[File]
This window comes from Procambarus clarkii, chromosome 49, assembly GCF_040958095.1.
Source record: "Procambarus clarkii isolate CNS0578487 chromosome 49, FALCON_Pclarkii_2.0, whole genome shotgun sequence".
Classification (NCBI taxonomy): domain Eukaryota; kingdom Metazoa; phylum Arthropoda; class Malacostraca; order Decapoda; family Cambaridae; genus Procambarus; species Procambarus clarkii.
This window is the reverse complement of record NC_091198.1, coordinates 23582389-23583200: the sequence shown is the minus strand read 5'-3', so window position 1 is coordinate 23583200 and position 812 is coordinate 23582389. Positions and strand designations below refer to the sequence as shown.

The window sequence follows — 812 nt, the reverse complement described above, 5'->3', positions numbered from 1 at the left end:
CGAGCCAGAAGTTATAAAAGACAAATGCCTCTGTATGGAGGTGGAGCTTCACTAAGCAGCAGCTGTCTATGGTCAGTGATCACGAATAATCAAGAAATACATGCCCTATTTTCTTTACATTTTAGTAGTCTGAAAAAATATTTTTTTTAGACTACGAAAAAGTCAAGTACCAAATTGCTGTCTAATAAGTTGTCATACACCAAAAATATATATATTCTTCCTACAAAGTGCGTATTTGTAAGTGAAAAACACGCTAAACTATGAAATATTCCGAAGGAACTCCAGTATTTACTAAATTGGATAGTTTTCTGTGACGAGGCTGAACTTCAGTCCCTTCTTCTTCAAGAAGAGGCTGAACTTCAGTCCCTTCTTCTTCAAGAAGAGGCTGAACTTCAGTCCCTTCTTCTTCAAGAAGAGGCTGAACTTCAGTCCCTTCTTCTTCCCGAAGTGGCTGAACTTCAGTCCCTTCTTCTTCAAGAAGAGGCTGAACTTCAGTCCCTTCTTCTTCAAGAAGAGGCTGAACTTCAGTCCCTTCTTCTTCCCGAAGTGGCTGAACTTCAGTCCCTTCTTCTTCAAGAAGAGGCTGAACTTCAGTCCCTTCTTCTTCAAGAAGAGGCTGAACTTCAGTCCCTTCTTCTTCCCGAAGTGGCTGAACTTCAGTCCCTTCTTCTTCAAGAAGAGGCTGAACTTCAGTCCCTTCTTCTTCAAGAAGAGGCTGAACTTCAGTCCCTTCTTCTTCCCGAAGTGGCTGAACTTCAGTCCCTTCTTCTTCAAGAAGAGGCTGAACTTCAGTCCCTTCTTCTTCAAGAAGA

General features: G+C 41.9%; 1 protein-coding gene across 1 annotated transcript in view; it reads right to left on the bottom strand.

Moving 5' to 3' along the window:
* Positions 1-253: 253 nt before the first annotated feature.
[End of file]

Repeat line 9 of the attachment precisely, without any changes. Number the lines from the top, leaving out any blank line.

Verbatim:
* Positions 1-253: 253 nt before the first annotated feature.